- The Washington Times - Thursday, January 24, 2002

Americans, and our friends, have been surprised by the positive role played by our newest ally, President Pervez Musharaff of Pakistan.
His nation is mainly illiterate and has had four military dictatorships, including his own. But from time to time, Pakistan joins the West, as in the fight against the Soviet Union in Afghanistan and now in the war against terrorism. His stance is heroic, especially since the most vocal part of his population violently expresses its opposition to the West in the streets and threatens to depose him.
Why should a nation of 140 million, 98 percent of whom are Muslims, some of them of the extremist variety, join with America in its war against religious zealots?
His cooperation has been outstanding, far beyond what was expected of him in the early days after September 11. He has granted us the use of Pakistan’s airspace. And although Islamabad doesn’t verify it, reportedly 800 Special Operations troops with support helicopters are stationed in bases in Dalbandin and Jacobabad. From there, we are making incursions into Afghanistan in search of remaining al Qaeda members. Mr. Musharraf has even arrested fleeing Taliban soldiers and turned the former Taliban ambassador to Pakistan over to Americans.
Perhaps his most vital long-range support of the West comes from his plans to modernize the madrassahs, the religious schools of Pakistan that often preach hatred of America and the West. The state now helps to support 7,000 religious schools with the “zakat,” a national tax. The anomoly of Pakistan is that the public schools charge a small fee while the madrassahs often provide free tuition and room and board, which increases their popularity with the poor and makes for greater religious indoctrination. As one religious leader recently stated “not only do we study the Koran, but we recruit for jihad.”
Mr. Musharaff has declared he will reduce or cut off support for those schools which continue to preach hatred and which maintain semiliterate curriculum based mainly on the Koran. He will reward those schools which adopt a modern curriculum of English, science and computer training. Meanwhile he expects to enlarge public education, the core of Western societies.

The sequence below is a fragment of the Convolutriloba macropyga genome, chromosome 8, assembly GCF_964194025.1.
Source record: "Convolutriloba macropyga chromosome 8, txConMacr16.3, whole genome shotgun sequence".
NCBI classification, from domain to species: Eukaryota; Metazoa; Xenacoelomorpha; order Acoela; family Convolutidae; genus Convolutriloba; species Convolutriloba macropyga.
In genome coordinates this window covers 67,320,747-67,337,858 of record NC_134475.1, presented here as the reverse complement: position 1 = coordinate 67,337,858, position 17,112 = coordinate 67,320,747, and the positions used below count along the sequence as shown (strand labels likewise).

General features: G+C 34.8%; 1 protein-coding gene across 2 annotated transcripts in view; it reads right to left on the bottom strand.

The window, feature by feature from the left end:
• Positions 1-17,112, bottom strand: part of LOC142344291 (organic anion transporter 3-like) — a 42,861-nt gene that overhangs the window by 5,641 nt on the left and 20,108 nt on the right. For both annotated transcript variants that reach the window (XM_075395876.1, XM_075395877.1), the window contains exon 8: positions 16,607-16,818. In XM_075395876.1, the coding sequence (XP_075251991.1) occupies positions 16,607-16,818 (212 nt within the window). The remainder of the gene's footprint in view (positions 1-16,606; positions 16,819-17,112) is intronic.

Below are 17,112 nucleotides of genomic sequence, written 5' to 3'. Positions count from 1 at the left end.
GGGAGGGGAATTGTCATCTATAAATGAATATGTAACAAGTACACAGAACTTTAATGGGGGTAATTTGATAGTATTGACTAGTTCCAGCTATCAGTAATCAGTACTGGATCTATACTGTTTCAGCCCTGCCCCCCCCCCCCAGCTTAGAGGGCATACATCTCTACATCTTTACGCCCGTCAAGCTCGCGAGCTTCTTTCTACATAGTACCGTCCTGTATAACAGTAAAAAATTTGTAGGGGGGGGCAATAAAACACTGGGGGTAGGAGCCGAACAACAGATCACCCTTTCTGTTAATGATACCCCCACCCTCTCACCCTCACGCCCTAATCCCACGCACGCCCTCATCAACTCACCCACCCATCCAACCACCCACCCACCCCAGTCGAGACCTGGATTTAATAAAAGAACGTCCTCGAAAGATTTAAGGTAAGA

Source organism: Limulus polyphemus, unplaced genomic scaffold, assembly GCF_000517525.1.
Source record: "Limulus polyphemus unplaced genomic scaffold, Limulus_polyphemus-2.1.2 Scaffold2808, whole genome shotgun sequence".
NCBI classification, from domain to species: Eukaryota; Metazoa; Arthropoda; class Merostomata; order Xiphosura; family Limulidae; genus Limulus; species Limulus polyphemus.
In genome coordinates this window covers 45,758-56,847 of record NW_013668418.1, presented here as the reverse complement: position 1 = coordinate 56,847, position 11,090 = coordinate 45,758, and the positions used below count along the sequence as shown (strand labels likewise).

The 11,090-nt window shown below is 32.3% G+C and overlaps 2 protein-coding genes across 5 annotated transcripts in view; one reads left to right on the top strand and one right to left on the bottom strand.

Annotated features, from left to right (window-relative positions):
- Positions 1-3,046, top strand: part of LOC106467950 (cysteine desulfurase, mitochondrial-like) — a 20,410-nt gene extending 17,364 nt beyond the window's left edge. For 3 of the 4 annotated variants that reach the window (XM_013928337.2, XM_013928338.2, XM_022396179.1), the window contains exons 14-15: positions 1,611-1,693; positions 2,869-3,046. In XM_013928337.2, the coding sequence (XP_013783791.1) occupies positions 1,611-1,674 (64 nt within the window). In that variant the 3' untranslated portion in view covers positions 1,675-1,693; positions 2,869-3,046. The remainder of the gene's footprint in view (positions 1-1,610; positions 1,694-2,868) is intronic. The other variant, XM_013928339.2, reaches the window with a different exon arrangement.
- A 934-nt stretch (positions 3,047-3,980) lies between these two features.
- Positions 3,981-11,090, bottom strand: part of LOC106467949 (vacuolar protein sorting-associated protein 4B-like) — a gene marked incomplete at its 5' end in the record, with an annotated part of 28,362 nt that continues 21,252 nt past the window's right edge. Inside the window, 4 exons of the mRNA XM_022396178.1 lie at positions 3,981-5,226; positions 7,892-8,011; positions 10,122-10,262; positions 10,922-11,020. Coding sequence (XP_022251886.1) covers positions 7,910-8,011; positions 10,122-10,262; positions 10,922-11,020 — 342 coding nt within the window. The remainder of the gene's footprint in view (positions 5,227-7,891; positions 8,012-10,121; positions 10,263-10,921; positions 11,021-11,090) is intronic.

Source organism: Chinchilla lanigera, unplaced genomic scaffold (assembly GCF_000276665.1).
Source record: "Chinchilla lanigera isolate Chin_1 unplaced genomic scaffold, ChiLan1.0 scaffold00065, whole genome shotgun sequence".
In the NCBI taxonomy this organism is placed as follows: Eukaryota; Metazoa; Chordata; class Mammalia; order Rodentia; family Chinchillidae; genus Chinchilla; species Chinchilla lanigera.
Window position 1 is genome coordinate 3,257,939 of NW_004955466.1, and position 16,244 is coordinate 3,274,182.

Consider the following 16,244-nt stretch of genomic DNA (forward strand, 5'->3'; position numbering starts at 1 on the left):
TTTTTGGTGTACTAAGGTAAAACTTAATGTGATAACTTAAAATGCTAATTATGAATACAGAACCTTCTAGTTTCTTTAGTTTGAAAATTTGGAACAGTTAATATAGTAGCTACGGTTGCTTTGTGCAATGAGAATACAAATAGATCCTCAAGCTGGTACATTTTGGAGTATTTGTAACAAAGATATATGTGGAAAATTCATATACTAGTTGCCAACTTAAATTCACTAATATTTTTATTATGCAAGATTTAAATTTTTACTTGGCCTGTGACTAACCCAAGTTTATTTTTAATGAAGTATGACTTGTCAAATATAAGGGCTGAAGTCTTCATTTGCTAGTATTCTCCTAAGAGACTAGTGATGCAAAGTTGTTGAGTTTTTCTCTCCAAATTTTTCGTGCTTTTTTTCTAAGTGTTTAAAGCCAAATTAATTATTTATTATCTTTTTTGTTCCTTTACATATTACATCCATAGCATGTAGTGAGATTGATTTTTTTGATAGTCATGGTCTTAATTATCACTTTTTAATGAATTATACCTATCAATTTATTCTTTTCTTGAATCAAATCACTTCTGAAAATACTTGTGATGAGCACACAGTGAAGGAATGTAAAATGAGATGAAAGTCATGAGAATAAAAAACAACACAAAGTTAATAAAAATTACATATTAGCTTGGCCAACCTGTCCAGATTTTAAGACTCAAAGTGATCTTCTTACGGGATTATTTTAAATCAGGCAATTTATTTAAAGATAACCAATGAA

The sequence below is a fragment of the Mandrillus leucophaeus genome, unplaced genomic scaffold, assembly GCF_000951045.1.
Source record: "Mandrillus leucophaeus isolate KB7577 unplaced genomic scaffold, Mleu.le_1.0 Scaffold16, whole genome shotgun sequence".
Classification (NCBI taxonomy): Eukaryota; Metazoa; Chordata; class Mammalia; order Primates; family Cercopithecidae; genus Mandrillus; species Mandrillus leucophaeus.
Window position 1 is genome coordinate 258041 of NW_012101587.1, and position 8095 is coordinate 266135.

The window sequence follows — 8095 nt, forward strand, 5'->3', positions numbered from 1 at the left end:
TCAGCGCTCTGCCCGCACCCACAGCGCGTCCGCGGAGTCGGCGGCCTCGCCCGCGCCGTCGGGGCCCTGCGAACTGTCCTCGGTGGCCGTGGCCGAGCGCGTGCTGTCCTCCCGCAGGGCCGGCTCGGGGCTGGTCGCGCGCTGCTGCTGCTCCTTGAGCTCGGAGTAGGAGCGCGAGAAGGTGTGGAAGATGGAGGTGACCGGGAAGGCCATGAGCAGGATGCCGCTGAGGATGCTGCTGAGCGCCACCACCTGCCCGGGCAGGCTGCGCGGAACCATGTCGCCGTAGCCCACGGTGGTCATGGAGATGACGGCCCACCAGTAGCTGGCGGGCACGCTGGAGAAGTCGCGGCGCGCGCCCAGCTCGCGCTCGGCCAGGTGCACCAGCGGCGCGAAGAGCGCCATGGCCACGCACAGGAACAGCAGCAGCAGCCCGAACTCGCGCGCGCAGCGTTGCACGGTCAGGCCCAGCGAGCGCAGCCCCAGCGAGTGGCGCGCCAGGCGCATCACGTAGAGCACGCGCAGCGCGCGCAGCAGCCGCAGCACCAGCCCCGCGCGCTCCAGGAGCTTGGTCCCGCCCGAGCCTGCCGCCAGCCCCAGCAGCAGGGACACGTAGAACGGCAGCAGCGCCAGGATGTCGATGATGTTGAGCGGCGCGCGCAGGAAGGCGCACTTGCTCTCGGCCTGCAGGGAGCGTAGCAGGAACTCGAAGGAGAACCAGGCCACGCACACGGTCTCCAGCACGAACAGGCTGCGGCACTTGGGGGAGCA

But why? Why didn’t Mr. Musharaff choose the Muslim extremists, who seek vengeance against a West that has passed them in freedom, medicine, science, education and technology? Why not yield to the Street, which dreams of a Holy War to regain the power that was theirs during the period of Muslim glory in the 11th through the l4th centuries?
Cynics will say it is the allure of American dollars, but the real reasons go much deeper than that. Obviously, Mr. Musharaff understands that the Muslim jihad against the West is futile, now and in the future. Educated in English schools in Pakistan, through university, he understands that ultimately the West, with its freedoms and opportunities, has inescapable magnetism for the average person. The Muslim world is trying to fight back with terrorism, but it is naive for them to believe that crippling a plane, or a building, or even making a rogue nuclear attack, can bring down the West.
The West is a frame of mind, drawing from the Renaissance, the Protestant Reformation, from such thinkers as John Locke and Thomas Jefferson. It is the embodiment of power of the individual, one which makes governing states secondary. It especially turns its ideological back on theocracy, the distortion of God as a political leader. The West is finished with that, while the Muslim world has yet to learn that valuable lesson.
When the Muslim world led by people like Mr. Musharaff realize their traditional theories only stimulate misery, their antagonism and terrorism will stop.
The West sometimes requires war to stop the distortion of certain nations. But most often it merely has to demonstrate the superiority, not of America, but of the Western idea. That was the case in the 70-year history of communism, when an educated Russian Mikhail Gorbachev, a doctor of law who understood the Western ideal yielded an empire virtually by himself.
Neither Messrs. Gorbachev nor Musharaff had a track record of democracy, but they contributed to its development as transitional players: Mr. Gorbachev with “glasnost,” the opening up of communism, and Mr. Musharaff by this bold step in support of the West. Mr. Musharaff can become the Gorbachev of the Muslim world. He appreciates the Western concepts, which made his choice for our side inevitable. Besides the financial incentives, one would hope and believe he will fulfill his promise to bring Pakistan even closer to the West by creating a true democracy, as we also hope to do in Afghanistan, where our victory owes a great deal to Mr. Musharaff.
The Muslim world desperately needs its own reformation. If successful, it will bring 1 billion people out of the shadow of the ancient world and into the 2lst century with dignity.
That is the challenge of not only the West, but of Muslim leaders such as Pervez Musharaff.

Martin L. Gross is a nationally syndicated columnist.

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